Schooled in Style

SCAD Style kicks off with a lesson in celebrating style from Tiffany & Co.’s design director.  Take notes.  

What gives certain styles their timeless quality?

We’ll find out the answer to this question and more when SCAD Style kicks off with Richard Lambertson, design director for Tiffany & Co.   The veteran tastemaker will sit down with Carmela Spinelli, SCAD’s fashion chair, April 15, at 11:30 a.m. at the SCAD Museum of Art, for a free-to-the-public conversation as part of SCAD’s week-long celebration of good design and good taste.

 

 

 

 

As director of design at Tiffany, Richard is responsible for the sterling company’s chic handbags and accessories, ubiquitous among celebrity clients such as Zoe Saldana and Jennifer Anniston.  He is known for his uniquely American design vision—unprecedented in the accessories field—which has earned Richard shared honors as the CFDA‘s (Council of Fashion Designers of America) Accessories Designer of the Year and the ACE Award for Design Excellence.  Prior to Tiffany, Richard helped re-launch the Gucci brand as the venerable house’s design director, and he was the CEO of Geoffrey Beene.   In anticipation of his Creative Coast confab, Savannah magazine asked Richard for a preview.

SM: What is your definition of “style?”

Richard: To me, “style” is a lack of conformity.  It is something you are born with.  Style can be cultivated, but true style is innate!   “Fashion fades; only style remains the same.” -Coco Chanel

SM: When it comes to style, is there a right and a wrong?

Richard: I don’t think there is right or wrong at all—only good taste and bad taste … and sometimes it takes a little bit of both!

SM: Is style something that can be taught or is it innate?  Were you taught it—by a mentor, a family member?

Richard: Although I truly think that style is innate, it can be cultivated.  Look at pictures of people we’ve known over the years—some have never changed their style, while others have grown into their personal style.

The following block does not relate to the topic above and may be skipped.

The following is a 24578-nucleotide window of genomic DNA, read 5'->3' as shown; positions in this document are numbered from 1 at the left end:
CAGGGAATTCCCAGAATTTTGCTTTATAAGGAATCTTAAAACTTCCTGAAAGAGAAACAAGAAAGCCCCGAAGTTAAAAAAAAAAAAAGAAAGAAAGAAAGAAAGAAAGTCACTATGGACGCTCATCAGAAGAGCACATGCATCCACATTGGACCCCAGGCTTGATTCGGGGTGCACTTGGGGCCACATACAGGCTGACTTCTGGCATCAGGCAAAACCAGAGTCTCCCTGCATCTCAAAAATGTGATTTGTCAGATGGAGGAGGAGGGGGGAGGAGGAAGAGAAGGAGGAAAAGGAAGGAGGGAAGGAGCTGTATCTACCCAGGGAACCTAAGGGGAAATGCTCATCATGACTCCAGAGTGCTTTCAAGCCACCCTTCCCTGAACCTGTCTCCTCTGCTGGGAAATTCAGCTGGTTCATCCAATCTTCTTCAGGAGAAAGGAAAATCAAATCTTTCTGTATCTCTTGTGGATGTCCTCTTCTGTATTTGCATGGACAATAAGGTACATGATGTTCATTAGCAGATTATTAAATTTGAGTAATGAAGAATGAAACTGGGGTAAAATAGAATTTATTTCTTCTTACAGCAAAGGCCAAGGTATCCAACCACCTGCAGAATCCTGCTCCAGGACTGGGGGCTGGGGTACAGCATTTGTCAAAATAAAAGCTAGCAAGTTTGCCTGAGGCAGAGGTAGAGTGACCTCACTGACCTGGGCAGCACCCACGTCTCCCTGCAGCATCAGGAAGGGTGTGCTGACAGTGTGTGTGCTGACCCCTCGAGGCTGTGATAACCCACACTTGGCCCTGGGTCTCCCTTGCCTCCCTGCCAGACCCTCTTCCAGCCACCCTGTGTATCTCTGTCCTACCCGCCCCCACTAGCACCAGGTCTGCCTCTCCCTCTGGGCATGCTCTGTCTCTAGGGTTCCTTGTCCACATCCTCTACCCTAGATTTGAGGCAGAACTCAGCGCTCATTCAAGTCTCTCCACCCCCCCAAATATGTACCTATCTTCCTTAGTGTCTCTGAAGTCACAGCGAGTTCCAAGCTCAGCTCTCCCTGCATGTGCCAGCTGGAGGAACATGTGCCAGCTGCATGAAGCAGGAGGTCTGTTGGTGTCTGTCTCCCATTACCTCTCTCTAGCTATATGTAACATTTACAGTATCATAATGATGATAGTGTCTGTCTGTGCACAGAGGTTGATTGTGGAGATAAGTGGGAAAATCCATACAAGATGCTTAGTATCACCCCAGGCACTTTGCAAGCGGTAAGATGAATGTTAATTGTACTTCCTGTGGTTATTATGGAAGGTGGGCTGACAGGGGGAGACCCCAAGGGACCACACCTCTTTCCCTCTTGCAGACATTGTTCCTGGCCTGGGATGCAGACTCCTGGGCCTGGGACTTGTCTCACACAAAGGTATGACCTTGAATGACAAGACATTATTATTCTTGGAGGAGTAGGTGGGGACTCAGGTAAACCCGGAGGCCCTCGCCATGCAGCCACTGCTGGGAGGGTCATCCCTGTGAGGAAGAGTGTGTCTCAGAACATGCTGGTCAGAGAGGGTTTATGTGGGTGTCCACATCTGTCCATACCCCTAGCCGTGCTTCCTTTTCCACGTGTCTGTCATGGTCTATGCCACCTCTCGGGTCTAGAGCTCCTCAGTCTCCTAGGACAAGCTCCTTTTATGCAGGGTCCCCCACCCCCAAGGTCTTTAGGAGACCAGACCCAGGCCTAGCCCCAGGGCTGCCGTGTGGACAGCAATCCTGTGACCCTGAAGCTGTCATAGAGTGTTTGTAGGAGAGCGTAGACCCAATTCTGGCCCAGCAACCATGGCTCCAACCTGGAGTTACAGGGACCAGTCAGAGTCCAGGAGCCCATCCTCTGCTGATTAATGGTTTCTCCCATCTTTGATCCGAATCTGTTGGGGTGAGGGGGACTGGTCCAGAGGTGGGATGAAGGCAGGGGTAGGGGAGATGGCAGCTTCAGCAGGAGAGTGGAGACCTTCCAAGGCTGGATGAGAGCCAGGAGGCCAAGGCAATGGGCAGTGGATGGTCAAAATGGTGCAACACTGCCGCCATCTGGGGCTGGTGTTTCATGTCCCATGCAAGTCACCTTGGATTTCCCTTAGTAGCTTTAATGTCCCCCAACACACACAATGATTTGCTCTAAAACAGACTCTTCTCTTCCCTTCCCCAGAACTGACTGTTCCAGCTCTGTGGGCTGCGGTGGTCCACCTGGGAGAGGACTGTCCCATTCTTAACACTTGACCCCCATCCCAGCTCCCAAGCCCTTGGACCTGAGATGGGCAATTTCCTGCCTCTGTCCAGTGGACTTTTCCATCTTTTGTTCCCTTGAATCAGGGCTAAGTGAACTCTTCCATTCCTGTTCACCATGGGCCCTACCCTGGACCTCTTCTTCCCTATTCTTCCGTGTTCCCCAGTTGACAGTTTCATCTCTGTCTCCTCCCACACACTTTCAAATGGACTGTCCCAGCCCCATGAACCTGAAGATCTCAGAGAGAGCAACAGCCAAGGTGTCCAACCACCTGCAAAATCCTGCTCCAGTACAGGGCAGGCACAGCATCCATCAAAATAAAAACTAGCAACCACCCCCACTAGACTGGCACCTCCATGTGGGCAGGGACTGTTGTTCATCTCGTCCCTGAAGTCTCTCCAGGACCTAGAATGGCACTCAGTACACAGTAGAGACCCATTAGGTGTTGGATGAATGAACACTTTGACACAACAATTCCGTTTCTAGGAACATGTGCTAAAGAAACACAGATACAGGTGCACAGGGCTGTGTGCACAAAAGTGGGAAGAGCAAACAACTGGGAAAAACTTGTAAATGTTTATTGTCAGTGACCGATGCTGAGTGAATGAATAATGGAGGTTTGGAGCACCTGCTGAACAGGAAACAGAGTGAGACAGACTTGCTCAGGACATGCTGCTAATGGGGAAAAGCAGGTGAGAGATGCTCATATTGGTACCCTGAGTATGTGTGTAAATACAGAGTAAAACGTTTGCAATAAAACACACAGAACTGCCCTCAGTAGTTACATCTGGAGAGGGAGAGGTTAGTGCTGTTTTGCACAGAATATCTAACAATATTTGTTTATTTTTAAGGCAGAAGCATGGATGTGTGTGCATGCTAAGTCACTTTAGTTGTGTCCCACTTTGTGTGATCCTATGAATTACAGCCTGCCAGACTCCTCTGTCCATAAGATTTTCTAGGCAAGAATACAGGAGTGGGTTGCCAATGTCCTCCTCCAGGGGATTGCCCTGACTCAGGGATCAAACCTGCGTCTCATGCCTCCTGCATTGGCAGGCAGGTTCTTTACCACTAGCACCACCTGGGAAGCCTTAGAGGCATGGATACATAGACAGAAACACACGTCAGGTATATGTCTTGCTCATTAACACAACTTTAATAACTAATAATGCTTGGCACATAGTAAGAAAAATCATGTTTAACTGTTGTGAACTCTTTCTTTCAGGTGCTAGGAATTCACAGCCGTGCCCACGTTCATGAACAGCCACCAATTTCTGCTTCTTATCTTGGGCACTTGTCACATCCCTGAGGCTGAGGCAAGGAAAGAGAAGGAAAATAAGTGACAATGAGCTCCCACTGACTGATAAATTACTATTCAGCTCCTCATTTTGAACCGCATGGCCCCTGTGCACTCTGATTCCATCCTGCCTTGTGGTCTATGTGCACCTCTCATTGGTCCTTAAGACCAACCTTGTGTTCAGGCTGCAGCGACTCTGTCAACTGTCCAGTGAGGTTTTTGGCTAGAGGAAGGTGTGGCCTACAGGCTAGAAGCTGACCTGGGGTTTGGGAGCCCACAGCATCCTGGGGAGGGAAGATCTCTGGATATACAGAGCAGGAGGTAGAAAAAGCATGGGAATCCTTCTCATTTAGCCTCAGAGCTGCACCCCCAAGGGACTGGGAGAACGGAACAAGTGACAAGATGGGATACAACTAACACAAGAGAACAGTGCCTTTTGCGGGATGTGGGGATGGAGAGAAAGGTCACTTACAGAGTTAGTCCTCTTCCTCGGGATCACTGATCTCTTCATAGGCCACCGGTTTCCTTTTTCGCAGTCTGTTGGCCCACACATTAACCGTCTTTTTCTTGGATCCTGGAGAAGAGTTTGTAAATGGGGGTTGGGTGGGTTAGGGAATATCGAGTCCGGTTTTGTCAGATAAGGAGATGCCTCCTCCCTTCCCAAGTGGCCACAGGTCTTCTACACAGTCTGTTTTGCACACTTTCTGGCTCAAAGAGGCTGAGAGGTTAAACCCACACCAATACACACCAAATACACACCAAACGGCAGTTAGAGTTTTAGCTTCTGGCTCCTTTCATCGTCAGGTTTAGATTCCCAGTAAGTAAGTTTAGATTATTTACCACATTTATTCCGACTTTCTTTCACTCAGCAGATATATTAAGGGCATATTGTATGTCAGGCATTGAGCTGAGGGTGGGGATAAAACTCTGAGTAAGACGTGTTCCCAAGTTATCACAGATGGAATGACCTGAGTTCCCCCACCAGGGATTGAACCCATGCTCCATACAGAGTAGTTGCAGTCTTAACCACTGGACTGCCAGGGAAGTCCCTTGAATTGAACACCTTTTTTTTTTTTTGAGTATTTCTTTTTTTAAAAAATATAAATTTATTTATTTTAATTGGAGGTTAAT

I grew up in a very simple family—my style didn’t come from there, but I was very fortunate to meet people along the way that appreciated my style and taught me about things in life that change my world.  Geoffrey Beene was one of those people. He made me look at my surroundings and see things I took for granted—the humble and the chic.  I traveled the world with him and saw things that changed my life.  I don’t think a day goes by that I’m not reminded of him and what I learned from working with him.  He changed my eye on the world.

SM: Whose style do you most admire (living or dead) and why?

Richard: My style icons are as follows (in no particular order): Isadora Duncan, Diana Veerland, Coco Chanel, Steven Tenant and Isabella Blow.  They all had similar things in common.  They all lived life to the fullest and stayed true to their unique style.  They created lives for themselves and never deviated from that path.  Living icons?  They are few and far between for me—everyone seems be playing dress up today.

SM: Style is often spoken about as “IN” or “OUT.”  What would you say is something that has enduring style?  Something that transcends the trend waves and is always in vogue?

Richard: I think style is never in or out!  Style is something that transcends trends.  Style is a life choice and a way of living.  It can’t be bought, only borrowed.

SM: What do you think of Savannah style?

Richard: I have always been drawn to the South and people from the south.  To sum it up in one word:  CHARM!

Photography courtesy of the Savannah College of Art and Design.

 

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